By Leon Dalloway
When served correctly, gin and tonic sounds, looks, smells and tastes irresistible. But, if you want to take it to another level, the magnificent blueprint can be adapted easily. These ten simple serving suggestions use liqueur and fresh ingredients to complement the spirit and mixer combination.
For all the drinks, we recommend a 50ml serving of gin (if other spirit is added, decrease the amount of gin appropriately) and a 100ml serving of tonic water. This is 1:2 parts in cocktail terms. Use a nice long glass or even better, a large Spanish-style copa glass with a stem and a big mouth (any decent wine glasses will work for this). Fill the glass right to the top with some good quality ice and use straws if you wish. All tonic should be Indian tonic unless stated otherwise.
10 ways to makeover gin and tonic...
Take a herbal gin and pour a tablespoon of elderflower liqueur in. Add equal parts tonic water and Champagne, garnish with a slapped sage leaf or two and a lemon wedge.
Use a gin with fresh cucumber notes and pair with an elderflower flavoured tonic then garnish with long ribbons of cucumber and a sprig of mint.
Mix equal parts of gin, sweet vermouth and Campari in a lowball glass, spritz it up with a tonic top and garnish with a big, juicy wedge of orange.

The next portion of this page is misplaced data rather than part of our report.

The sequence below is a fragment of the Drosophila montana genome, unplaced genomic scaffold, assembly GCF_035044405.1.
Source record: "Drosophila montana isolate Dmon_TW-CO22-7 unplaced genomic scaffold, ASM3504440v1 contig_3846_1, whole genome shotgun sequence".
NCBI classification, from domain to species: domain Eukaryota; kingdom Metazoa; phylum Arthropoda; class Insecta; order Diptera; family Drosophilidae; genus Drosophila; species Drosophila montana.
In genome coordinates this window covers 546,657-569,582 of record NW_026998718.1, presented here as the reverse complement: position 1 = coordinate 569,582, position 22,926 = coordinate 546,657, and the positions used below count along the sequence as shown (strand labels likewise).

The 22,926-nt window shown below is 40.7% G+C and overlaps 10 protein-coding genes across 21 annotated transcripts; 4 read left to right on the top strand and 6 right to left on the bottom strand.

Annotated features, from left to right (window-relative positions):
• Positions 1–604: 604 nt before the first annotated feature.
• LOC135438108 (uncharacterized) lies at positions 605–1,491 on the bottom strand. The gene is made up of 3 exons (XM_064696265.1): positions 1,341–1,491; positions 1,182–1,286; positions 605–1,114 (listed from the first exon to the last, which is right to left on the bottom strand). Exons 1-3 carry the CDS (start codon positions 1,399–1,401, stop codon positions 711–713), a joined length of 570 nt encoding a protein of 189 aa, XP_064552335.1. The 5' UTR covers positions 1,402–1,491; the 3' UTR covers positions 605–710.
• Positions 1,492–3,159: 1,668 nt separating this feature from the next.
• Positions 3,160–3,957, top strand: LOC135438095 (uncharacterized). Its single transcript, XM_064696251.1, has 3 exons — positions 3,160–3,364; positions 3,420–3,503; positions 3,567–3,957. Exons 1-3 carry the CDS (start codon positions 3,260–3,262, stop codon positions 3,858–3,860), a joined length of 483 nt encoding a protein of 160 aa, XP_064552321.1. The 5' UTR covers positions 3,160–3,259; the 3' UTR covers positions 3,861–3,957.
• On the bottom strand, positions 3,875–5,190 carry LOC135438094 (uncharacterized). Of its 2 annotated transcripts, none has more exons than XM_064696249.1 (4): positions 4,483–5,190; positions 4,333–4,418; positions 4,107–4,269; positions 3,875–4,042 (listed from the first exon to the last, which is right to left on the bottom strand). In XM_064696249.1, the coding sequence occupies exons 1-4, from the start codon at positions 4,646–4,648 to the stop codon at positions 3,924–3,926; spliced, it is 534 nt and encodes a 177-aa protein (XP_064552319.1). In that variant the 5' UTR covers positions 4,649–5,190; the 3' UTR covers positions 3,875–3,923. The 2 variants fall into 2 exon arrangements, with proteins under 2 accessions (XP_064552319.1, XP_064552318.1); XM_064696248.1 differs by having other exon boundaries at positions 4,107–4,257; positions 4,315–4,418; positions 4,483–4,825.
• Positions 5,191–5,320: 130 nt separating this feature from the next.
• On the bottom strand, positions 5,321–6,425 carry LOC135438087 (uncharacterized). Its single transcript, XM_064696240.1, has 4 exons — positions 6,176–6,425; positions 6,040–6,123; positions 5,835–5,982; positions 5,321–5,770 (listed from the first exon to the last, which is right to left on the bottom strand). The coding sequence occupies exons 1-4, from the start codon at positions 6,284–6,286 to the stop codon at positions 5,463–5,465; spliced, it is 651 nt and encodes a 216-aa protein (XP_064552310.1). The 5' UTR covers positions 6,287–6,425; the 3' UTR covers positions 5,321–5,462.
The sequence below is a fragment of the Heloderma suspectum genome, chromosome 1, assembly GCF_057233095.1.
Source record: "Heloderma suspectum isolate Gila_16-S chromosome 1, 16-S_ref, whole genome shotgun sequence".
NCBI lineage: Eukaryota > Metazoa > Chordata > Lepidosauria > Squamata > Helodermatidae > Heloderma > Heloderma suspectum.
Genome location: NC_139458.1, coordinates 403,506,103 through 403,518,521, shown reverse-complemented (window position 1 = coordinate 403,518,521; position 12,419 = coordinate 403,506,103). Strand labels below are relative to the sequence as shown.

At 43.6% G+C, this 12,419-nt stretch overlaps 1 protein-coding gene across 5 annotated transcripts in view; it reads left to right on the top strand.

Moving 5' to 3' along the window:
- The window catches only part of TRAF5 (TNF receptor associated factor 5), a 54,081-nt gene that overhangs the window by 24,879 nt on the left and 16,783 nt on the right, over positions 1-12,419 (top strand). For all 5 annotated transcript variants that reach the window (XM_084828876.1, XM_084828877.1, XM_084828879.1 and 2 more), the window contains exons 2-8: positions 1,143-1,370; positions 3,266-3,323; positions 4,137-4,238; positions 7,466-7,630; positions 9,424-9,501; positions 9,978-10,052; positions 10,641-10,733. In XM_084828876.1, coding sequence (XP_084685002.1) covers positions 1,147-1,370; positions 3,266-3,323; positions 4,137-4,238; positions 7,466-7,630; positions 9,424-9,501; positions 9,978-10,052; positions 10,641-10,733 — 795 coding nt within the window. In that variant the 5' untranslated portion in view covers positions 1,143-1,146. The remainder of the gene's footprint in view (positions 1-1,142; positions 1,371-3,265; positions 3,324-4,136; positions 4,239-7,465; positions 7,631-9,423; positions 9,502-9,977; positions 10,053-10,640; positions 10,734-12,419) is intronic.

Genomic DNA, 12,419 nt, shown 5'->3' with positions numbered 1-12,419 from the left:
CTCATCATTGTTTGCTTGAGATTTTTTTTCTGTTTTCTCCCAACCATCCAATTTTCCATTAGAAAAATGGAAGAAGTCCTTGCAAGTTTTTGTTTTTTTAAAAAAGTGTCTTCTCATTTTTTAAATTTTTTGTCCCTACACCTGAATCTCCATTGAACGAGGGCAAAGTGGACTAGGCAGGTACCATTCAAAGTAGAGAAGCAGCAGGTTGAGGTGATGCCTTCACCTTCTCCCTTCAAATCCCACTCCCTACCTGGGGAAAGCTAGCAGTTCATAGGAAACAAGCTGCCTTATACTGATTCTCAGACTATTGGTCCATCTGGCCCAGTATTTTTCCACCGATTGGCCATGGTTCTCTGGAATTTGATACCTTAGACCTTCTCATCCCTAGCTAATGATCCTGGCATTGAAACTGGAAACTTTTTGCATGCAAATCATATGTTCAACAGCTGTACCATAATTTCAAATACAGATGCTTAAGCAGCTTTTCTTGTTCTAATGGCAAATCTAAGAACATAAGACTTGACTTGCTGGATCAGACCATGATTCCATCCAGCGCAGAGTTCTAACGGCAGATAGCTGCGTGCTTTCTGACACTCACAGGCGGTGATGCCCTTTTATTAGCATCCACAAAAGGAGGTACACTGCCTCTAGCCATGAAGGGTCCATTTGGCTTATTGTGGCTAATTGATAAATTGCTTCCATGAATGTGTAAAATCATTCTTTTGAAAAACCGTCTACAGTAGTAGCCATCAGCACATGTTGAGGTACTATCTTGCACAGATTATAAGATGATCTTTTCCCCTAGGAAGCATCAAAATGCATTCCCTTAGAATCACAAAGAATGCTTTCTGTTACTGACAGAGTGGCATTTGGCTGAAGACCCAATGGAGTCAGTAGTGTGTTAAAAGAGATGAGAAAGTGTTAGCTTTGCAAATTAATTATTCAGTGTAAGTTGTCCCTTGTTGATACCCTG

Take a vibrant, citrussy gin and add a tablespoon of sweet vermouth. Add two dashes of peach bitters, top with tonic and garnish with a generous handful of luscious seasonal berries.
Sloe gin combines ridiculously well with lemon tonic, flirt with a zest of lemon over the glass and drop it in.
Marry a juniper-heavy gin with half a teaspoon of a super smokey whiskey. Add a dash of apricot liqueur and top with tonic, garnish with a chunky pink grapefruit zest.
Select a floral gin and add a tablespoon of rose water, a tablespoon of peach liqueur and a two dashes of grapefruit bitters. Go demure on the garnish and top with a rose petal.
Pour a herbal-style gin and grab a few leaves of fresh mint, slap them and drop them in. Pop in two dashes of mint bitters and a tablespoon of chocolate liqueur. Introduce the tonic then garnish with a few sprigs of mint and some luxurious grated dark chocolate.
Stuck in the Med
Pick up some intriguing herbaceous gin and introduce it to a Mediterranean-style tonic. Rim your glass with some herbed sea salt, slap some fresh rosemary and stand it tall in the glass.
Make some flavoured aqua by boiling some herbs in water for a minute or two. Let the water cool then freeze the water and add the ice cubes to a classic gin and tonic - the drink's flavour profile will evolve throughout the drinking. Garnish with the matching herbs for that extra special touch.
Disclaimer: The views and opinions expressed in this article are those of the author/authors and do not necessarily reflect the official policy or position of The Gin Guild. Any examples of analysis recited within this article are only examples. They should not be utilised in real-world analytic products as they are based only on very limited information. Assumptions made within any analysis are not reflective of the position of the Gin Guild.